Recent court judgements have focused attention on the assessment of impacts of air quality associated with new plans and projects on sensitive habitats protected under the Habitats Regulations. One of the consequences of the judgements is that many more of these plans and projects are proceeding from the screening stage to the appropriate assessment stage, whereby an assessment of the effect on the integrity of the protected habitat is required, be it a Special Area of Conservation (SAC) or Special Protection Area (SPA). Importantly, it is now emphasised that it is essential to consider the impacts of plans and projects both alone and in-combination with other plans and projects that might affect the habitat. The greater emphasis on in-combination impacts is to ensure that many smaller plans and projects, which alone can be considered insignificant, could add together to create a significant effect on site integrity that would require mitigation measures to be put in place.
It is therefore very timely for CIEEM to devote its Spring Conference to looking at the assessment and mitigation of air quality impacts on biodiversity. The conference will address some of the challenges posed by recent judgements, in particular how we should be carrying out assessments that meet the new requirements. Importantly, these assessments require input from air quality specialists to define the impacts and from ecologists to determine the effects, drawing on more academic expertise for both professions. (Note that I use the term ‘impact’ to mean change in the exposure, while ‘effect’ is the outcome of this change for the ecosystem, as is conventional for EIA work.)
The focus for air quality specialists is on assessing the impacts arising from emissions of nitrogen oxides and ammonia, both of which may have direct effects on ecosystems and also contribute to additional nitrogen deposition. We know that critical loads and critical levels have been set to protect habitats. We also know that critical loads are widely exceeded across sensitive habitats and that critical levels can be exceeded close to emission sources. This raises important questions as to how impacts and effects are assessed, given that to protect sensitive ecosystems the aim should be to drive deposition rates and concentrations down to below the critical loads and levels, but new plans or projects will generally take us in the other direction. Other important questions are: when can we screen out impacts as being insignificant? How do we judge when effects are significant? How do we take account of in-combination impacts and effects? How do we assess impacts that affect part of a SAC or SPA? How do we take account of site management practices that may affect impacts? Then, once we identify that the integrity of a site will be adversely affected, how do we mitigate this?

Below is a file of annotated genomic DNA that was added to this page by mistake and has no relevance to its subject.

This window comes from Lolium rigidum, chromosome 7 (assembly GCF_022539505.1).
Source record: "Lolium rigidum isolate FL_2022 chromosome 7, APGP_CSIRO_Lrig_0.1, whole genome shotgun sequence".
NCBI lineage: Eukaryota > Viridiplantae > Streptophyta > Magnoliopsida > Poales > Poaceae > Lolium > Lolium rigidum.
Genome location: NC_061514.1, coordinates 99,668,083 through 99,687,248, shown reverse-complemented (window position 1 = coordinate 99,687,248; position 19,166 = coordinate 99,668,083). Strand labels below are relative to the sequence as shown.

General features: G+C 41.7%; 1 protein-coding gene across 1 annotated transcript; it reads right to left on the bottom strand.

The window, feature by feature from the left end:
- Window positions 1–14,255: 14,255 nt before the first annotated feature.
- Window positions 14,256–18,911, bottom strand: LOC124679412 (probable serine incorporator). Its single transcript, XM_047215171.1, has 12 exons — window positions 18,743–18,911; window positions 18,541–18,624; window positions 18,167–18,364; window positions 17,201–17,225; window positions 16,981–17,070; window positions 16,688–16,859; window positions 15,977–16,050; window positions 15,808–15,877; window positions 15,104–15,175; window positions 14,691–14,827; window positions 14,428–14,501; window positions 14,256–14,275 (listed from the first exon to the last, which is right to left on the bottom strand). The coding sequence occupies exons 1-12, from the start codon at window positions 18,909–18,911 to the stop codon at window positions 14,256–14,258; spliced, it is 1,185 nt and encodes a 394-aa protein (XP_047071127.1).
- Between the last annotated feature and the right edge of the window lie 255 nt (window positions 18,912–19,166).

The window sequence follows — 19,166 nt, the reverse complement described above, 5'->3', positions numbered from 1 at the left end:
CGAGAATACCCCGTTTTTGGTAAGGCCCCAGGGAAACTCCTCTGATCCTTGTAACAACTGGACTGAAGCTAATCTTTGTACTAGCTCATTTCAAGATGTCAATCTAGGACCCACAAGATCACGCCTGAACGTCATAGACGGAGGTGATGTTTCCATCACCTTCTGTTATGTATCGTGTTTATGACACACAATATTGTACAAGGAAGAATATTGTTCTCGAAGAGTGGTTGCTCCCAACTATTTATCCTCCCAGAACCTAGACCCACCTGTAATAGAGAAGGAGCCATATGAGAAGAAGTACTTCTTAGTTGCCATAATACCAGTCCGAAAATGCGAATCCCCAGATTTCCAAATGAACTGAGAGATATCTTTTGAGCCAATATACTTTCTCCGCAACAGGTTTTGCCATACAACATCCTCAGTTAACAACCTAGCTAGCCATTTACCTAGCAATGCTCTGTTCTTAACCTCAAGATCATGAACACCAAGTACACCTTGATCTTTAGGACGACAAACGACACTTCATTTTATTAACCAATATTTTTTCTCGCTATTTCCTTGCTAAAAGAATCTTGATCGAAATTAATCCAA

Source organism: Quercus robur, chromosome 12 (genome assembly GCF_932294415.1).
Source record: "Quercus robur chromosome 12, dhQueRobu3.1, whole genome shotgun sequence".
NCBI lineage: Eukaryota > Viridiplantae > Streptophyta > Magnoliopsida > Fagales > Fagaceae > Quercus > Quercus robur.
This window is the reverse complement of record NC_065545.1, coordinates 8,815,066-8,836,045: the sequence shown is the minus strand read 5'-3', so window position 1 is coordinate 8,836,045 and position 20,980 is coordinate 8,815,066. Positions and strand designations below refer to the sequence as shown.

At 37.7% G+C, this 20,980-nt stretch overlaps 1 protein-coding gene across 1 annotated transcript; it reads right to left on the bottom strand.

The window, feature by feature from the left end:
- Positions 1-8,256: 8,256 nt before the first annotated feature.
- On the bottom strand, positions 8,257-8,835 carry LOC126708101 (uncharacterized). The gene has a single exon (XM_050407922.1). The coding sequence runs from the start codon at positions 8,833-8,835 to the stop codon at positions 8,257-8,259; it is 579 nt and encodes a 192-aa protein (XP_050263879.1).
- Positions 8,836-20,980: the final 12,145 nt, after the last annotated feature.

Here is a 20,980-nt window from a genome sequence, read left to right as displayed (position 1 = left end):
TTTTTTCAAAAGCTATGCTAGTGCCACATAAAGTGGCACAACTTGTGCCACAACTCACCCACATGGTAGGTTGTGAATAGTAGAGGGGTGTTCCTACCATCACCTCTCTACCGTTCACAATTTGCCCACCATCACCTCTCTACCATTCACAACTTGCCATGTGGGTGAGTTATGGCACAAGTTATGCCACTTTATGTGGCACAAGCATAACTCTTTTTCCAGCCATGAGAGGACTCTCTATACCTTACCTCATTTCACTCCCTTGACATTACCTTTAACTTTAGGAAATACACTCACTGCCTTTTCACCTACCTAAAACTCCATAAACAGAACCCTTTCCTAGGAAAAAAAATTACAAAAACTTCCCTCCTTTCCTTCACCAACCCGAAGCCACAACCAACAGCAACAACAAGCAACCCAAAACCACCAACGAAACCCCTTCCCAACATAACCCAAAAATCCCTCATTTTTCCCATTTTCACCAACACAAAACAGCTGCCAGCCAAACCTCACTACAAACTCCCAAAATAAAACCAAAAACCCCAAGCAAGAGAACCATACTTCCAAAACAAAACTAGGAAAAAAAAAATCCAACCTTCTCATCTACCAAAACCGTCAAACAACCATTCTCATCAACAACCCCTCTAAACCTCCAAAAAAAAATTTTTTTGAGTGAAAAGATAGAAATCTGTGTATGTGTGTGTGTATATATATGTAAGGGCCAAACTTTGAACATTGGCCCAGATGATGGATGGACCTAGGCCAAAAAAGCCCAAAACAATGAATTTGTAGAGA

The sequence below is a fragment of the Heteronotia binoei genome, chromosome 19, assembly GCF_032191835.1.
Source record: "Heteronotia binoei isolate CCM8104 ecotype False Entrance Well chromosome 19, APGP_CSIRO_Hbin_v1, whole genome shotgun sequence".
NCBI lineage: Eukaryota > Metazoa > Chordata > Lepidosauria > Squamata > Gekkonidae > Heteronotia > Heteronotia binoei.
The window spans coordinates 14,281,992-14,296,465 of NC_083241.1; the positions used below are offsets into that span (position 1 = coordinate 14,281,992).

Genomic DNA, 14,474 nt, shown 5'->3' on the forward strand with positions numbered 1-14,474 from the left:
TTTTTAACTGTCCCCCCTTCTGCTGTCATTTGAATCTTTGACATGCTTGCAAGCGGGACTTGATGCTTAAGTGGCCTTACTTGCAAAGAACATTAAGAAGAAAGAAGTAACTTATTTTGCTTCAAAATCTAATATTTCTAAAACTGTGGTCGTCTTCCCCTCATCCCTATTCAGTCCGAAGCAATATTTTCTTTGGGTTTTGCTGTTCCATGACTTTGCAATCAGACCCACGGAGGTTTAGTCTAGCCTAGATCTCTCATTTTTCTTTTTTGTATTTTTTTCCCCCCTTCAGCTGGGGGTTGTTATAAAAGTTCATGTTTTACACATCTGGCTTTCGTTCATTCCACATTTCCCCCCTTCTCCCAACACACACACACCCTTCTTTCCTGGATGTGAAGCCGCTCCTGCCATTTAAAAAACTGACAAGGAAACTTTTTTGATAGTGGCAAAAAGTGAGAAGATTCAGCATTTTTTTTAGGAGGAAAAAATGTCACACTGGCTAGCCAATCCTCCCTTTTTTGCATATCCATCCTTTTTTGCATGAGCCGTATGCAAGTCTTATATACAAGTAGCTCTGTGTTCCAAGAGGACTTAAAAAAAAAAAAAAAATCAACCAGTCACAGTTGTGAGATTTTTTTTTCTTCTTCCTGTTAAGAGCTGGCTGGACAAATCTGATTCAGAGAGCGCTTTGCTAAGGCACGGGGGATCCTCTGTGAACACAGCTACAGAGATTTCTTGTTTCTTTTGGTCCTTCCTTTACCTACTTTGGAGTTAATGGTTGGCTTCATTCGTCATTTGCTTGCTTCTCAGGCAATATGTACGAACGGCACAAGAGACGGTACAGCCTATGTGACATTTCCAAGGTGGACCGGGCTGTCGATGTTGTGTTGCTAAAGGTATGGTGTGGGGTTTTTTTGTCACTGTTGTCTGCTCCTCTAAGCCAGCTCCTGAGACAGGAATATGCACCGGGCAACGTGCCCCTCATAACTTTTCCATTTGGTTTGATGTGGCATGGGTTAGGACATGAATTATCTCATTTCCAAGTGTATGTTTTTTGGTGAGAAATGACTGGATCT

The air quality specialists start the assessment process by modelling the impacts that will arise from the plans and projects both alone and in combination. The sources range from agricultural activities that emit ammonia, such as intensive poultry farms that have localised impacts, through to emissions of both nitrogen oxides and ammonia from road traffic for which impacts are focused alongside the line of the road. The ecologists then use the information on impacts and determine whether they will significantly affect the integrity of the habitat.
In-combination impacts are proving especially challenging to include in the assessment procedure. In an ideal world, the in-combination impacts will be addressed in detail during the development of local plans, which will essentially include all projects that might come forward. These local plans will include measures to mitigate the in-combination impacts, such as is currently happening as part of the Epping Forest Local Plan. This will mean that when a project comes along it will not need to address in-combination impacts, as this will have been done at the local plan stage. The challenge is that not many local authorities have carried out detailed in-combination assessments, so it then becomes necessary for the assessment of a new project to also cover the in-combination impacts.
There are clearly many challenges both for air quality specialists and ecologists as we come to grips with the new challenges of assessing and protecting sensitive habitats. The conference will explore many of these challenges and hopefully take us closer to better and more consistent practice in our assessments, and ultimately to better protection of our sensitive habitats.
Prof. Duncan Laxen
Associate of Air Quality Consultants.
Duncan Laxen is a Professor of Air Quality Management and Assessment and is currently Associate at Air Quality Consultants Ltd. Duncan’s area of expertise is in the assessment of ambient air quality. This includes modelling, monitoring and assessment of a wide range of pollutants and sources, including roads, shipping, railways, aircraft and industry. He has been closely involved in the development of air quality management in the UK.
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